Does Exercise Help You Lose Weight?

We’ve all been there:

You’re trying to get rid of some extra “holiday weight,” your doctor has suggested that you lose a few pounds, or you want to transform your body into the slimmer version you remember from your 20s.

You start walking around your neighborhood for an hour every day and hit the gym to lift some weights a few times a week. After a while, you start running a couple miles here and there, throw in a Zumba class with your friends, even sign up for a local 5k.

You’re definitely feeling better–you’re no longer as out of breath when you climb up the stairs to go to bed. You can keep up with the kids’ game of tag. You even manage to go hiking with a group of friends with a fraction of the embarrassment that normally attends such outings.


The scale refuses to budge.

At least not in the right direction.

Any of this sound familiar?

This past week, I saw a clip of an interesting conversation between a popular physician on YouTube, Doctor Mike, and a couple of podcasters. In it, Doctor Mike explains that for the average person trying to lose weight, exercise isn’t really going to do very much. Breaking down the math, he continues to describe that most people spend about 30 to 40 minutes on the treadmill, going for a walk, or hopping on the bike, and that doing so simply cannot compete with a poor diet or even an average diet (again, if you’re trying to lose weight).

Not surprisingly, there were thousands of angry comments beneath the post (which is probably why I can no longer find it). Professional athletes, fitness influencers, and even other physicians weighed in, decrying Doctor’s Mike’s “misinformation” about the efficacy of exercise in one’s pursuit of a slimmer, smaller physique.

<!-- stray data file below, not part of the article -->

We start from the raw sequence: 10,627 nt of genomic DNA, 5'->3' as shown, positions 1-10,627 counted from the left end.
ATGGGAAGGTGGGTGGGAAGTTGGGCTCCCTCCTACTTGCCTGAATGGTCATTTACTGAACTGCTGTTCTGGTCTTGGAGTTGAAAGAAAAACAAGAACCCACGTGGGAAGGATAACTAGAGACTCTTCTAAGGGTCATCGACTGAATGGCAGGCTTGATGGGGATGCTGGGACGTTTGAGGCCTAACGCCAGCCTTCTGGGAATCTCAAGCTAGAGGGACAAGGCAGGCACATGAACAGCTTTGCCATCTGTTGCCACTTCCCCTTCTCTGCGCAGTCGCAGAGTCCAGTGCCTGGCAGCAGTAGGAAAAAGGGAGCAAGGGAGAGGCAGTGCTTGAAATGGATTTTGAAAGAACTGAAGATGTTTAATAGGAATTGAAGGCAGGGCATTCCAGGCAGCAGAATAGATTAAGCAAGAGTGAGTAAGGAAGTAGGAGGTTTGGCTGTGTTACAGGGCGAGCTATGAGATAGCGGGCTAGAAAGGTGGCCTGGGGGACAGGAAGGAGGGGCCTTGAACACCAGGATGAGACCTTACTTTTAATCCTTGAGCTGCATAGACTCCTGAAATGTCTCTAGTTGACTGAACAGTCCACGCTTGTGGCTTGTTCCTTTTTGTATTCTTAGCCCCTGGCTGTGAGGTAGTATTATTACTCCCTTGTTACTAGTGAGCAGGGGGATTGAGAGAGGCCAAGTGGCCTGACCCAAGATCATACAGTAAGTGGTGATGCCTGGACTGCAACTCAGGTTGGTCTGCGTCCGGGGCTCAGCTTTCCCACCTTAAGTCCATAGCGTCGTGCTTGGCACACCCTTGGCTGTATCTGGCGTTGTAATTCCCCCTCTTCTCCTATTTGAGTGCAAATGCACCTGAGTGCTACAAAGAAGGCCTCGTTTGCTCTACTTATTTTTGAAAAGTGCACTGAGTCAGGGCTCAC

But was Doctor Mike really far off?

Let’s look at it three different ways: (a) anecdotally, (b) mathematically, and (c) scientifically.

ANECDOTAL EVIDENCE: I Trained For A Half Marathon And Lost ZERO Weight.

In October 2021, I completed the Chicago Marathon and, at that point, was probably the lightest I’d ever been in my adult life. But, as is typical (of me, anyway), I put on weight over the next couple months, as I allowed my body to rest and recover from marathon training. I figured that training for a half marathon–which entailed running up to 35 miles a week–could help get my body back into shape while also divesting some of the pudge I’d acquired during the winter months. As a result, in late December, I signed up for and began training for the NYC Half Marathon, which was scheduled for March 2022.

After the NYC Half Marathon.

Over the next few months, I ran, on average, 30 miles a week and up to 14 miles a day. I did not radically change my diet. I kept eating what I wanted to eat, when I wanted to eat it, and in whatever volume I desired. I lost no weight during those three months, despite burning thousands of “extra” calories a week from all the running I was doing.

In contrast, later that year, starting in September, I decided to watch what I ate, logging my meals into a food diary. I didn’t stop running, but I also wasn’t training for anything. I was getting anywhere from 15 to 20 miles a week–a lot less than when I was training for the half marathon. Within a month, I had dropped 2 dress sizes.